If advocates of infant baptism should argue – properly enough – that there ought to be some symbol, ceremony sacrament to mark the minor members of the ‘family of God’, as circumcision did (for only male children in the Old Testament), the obvious answer would be to let them share in the celebration of the Lord’s Supper.  If this seems unthinkable, remember:  1. Baptism is a once-and-for-all sacrament, while the Lord’s Supper is repeated and can be withheld at any time; 2. While baptism is an individual matter and could well wait for personal decision, the Lord’s Supper is by very nature and name a communal, familial affair;  3. There isn’t a shred of Scripture argument against it;  4. To the contrary, Scripture would favor it on the score that the Lord’s Supper has certainly come in the place of the Passover, in which ALL children took part, almost from birth.  (By contrast, the claim that baptism has come in the place of circumcision is highly inferential and is, of course, the very question at issue, and the subject of differing opinions within the Reformed tradition as well as with those outside it.)

Salvation vs Sanctification

Salvation (eternal life) is such a marvelous thing that it can be looked at from many different angles. (That’s why we have different Christian ‘denominations”.)  Part of being saved, being a Christian, is to have one’s sins forgiven, to be regarded as “not guilty”.  But that is only the legal side of it, like a person being allowed to drive a car or vote at a certain age, when perhaps he/she knows how to do these things long before, or perhaps never does know how.  Or, a bankrupt person might have all his debts paid and still not know how to manage money, so that he goes bankrupt all over again.  Or, a caucasian may adopt an orphan of a different race and give him money, education, and even his family name, but that will not make him a caucasian.

When God saves a person he/she becomes a new person.  (II Cor 5:17)  God puts His very life – eternal, perfect, wise, loving, patient – into that person.  It is like a heart transplant.  That is why, in some countries, when a person becomes a Christian he takes on a new name, to show that he is “somebody else”, different.  In heaven we will all have a personal, unique name, one of God’s endless number of names, like Comforter, Strong, Wise, etc.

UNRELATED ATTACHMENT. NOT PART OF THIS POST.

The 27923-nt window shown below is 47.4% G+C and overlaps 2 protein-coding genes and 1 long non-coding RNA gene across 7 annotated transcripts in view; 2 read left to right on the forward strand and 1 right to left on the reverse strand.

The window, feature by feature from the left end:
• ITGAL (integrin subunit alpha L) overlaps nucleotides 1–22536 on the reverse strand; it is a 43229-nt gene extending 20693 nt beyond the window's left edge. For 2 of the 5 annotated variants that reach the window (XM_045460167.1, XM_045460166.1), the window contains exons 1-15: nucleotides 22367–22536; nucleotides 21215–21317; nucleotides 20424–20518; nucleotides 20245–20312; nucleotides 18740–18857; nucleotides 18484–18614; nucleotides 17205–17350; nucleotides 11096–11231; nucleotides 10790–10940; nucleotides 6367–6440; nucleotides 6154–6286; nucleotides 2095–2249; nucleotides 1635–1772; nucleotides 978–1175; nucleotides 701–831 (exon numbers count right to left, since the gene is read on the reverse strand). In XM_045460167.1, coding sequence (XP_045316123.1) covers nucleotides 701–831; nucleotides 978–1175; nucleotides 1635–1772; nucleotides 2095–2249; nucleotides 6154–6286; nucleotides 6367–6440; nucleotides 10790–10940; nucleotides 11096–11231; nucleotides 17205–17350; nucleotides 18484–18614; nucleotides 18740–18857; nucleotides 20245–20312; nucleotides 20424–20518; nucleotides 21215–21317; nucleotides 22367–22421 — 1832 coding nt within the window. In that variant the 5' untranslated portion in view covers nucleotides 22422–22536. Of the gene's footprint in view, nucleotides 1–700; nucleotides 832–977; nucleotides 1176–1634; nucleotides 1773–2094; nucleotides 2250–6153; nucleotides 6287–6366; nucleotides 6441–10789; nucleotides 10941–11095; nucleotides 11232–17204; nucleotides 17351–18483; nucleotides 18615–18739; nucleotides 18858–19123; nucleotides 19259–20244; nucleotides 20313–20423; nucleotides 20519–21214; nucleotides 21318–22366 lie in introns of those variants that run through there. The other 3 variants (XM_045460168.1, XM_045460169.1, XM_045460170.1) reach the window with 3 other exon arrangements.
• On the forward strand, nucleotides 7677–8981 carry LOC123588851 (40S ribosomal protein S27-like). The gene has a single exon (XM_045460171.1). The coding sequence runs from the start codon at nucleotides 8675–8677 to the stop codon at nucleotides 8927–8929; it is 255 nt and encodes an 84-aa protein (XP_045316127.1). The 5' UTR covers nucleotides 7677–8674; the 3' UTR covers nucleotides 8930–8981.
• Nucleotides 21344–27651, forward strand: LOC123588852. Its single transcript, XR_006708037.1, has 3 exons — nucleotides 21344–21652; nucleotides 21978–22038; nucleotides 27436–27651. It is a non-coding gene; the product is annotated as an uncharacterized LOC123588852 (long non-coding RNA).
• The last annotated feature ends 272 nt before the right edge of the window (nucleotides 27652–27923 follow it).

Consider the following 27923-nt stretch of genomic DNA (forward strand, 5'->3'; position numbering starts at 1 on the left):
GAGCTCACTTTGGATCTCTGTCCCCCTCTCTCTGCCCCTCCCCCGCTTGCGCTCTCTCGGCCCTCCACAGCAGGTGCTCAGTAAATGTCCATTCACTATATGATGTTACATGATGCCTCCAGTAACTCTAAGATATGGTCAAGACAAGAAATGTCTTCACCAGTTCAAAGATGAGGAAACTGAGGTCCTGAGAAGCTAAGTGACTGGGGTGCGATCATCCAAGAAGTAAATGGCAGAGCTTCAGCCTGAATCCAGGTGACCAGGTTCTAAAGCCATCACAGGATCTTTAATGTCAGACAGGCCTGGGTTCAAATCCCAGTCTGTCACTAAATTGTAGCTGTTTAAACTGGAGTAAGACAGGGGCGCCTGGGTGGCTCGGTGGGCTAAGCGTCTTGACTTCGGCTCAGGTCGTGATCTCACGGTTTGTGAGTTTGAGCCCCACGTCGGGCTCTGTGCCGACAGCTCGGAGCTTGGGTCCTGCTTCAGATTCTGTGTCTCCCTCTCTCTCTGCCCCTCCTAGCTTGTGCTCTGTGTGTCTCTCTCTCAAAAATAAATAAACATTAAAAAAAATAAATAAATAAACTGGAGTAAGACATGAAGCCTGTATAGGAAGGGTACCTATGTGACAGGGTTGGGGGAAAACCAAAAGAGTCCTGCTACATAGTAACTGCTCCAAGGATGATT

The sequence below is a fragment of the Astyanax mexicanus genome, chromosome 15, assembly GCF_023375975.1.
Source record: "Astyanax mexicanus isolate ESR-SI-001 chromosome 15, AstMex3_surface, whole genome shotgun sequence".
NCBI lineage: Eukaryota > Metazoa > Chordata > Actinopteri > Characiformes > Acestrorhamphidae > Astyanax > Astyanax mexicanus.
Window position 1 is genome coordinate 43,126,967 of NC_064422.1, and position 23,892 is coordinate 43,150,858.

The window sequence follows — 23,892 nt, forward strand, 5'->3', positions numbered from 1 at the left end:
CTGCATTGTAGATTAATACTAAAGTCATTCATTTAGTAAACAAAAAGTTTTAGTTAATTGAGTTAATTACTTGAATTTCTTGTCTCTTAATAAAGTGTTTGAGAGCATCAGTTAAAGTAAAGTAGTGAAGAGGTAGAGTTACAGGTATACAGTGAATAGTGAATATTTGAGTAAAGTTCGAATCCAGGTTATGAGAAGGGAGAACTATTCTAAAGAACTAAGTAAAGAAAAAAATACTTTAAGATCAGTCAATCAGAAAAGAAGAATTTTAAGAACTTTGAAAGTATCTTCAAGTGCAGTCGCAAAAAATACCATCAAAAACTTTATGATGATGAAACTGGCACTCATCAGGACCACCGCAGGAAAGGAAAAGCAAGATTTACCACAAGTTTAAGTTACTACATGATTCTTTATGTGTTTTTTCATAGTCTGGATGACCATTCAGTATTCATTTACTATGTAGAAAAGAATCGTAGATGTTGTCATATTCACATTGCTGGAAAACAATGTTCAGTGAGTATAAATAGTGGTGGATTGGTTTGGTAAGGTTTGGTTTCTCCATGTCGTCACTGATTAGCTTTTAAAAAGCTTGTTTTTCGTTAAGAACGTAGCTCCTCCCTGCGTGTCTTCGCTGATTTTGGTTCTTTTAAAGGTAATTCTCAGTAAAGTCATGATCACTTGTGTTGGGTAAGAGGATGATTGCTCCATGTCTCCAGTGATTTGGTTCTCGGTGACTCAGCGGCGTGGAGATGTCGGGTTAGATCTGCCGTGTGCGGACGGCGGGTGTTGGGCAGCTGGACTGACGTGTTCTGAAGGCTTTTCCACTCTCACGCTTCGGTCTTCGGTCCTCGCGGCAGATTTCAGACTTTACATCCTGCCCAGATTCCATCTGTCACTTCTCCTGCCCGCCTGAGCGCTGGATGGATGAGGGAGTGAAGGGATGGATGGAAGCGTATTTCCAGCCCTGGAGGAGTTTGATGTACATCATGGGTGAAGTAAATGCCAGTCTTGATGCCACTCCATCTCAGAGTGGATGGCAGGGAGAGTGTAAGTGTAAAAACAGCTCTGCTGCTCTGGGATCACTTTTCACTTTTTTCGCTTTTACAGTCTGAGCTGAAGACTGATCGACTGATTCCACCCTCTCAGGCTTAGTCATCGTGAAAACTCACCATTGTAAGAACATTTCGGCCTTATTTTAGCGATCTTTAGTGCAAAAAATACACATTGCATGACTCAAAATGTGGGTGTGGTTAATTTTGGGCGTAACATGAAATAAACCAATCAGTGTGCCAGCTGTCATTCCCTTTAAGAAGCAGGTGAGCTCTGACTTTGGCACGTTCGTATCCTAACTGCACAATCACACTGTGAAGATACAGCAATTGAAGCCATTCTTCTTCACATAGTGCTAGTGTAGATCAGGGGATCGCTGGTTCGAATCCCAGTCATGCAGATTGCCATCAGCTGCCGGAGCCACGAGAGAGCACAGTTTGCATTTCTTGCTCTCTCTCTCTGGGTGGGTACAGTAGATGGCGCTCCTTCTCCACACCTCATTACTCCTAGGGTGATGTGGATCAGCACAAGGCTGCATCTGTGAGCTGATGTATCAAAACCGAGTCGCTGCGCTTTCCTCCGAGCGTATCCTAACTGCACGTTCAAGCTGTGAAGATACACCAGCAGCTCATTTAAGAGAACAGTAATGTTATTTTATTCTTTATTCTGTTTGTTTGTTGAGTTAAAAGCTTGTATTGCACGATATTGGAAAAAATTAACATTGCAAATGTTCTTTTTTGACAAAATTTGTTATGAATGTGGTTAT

This change is called “Sanctification”, “to be made holy”, good, God-like.  We use that word for two things (just as water is called H2O, because it is made up of hydrogen and oxygen).  Human beings consist of three “parts”; like animals, he has a body.  Like the angels, he has or is a soul (which is made up of mind, emotions or feelings, and a will, which is also our conscience, our decision-maker.)   Besides this he (she) is a spirit.  In Genesis we read that God made Adam’s body out of the ground (the same elements that are in vegetables that we eat), and breathed His life into Adam, and he became a living soul, person.   When Adam sinned, what he did was spit God’s spirit out of him, or cut the wire of life that connected him to God.  Spiritually he was dead, like a car with a dead battery, or a heart that stops beating.  (Adam kept on “living” for a while before he died physically, like a car can coast after the gas is all gone or the motor kills.)

When God saves us, he breathes his life (Spirit) back into us.  (John 20:22)  He does that through Christ, who was Holy Spirit-born, filled, and poured out, passing his life on to us, like a funnel, or a channel.  (Acts 2:33)  God uses us, in turn, to be channels of that same life, His Spirit, to others, just as he made human beings capable of being creators, re-producers, of fellow human-beings, in their own likeness.  (John 7:38)  So, we are sanctified, made perfect, the minute that we become a Christian.  The real “us”, our spirit, is completely holy, because his spirit is a “part” of Christ’s (God’s) Spirit, which is completely perfect.  (I Cor 1:30)

But, like a computer that has been programmed with some wrong or bad input, a person’s “soul” (his thinking, wishes/desires, and his decisions/will) has been programmed so long to like bad things, think wrongly, and make poor choices that his new spirit has to slowly but steadily change all this in his soul.  Now his body does not tell him what and when to eat (like animals and unconverted people), but his new “I”.  His ears and glands don’t tell him what music to play or what person to marry.  Christ in him(her) teaches him what is good, best, better; S(he) is not an imitator of “everybody else”, but is trans-formed, re-formed, re-newed bit by bit in mind, emotions, and will.  Now he is able to say, against Satan, other tempters, environment (like hunger, danger, lust) “I will/won’t”, and do it or not do it, according to what Christ in him decides.  (A Christian never says, “the good that I want to do, I cannot”, etc.  That is the experience of a self-saver, a penitent alcoholic without Christ, a “good neighbor”.)  This change of the soul is also called sanctification, and God/Christ does that too.  (Phil 2:13; 3:12-15)

So, it is not correct to say only that to be a Christian means that you will go to heaven when you die; it is something great and good that happens here and now, in this life, in body and soul.  It is not correct to say merely that Jesus died for you; Jesus could have died a thousand times and that would not get a single person into heaven.  Jesus rose from death and is alive right now, a human being, living his eternal life inside of each of his children, followers.  (The phrase “in Christ” is found 150 times in the New Testament.)  In the Old Testament God was with his people; now he is in us.  Being a church member is not the same as being a Christian; many church-leaders are lost now and forever.  It is not being a “good”, nice person; many will say in the judgement day that they did many wonderful “works”, miracles, even in Jesus’ name – think of the Red Cross, YMCA, etc.

Verses in Scripture that tell us that we have a new nature and our old one died (and is buried) include Ephesians 4:22-24, Col. 3:3; 5,9,10.  This is so real that the Bible says that when Christ died, we died with him, and when he rose, a new Person, we rose with him. (Rom 6:5-8; Col 2:9, 12; 3:1)  This is like our being “in” our parents before we were born, and after we are born we become more and more like them.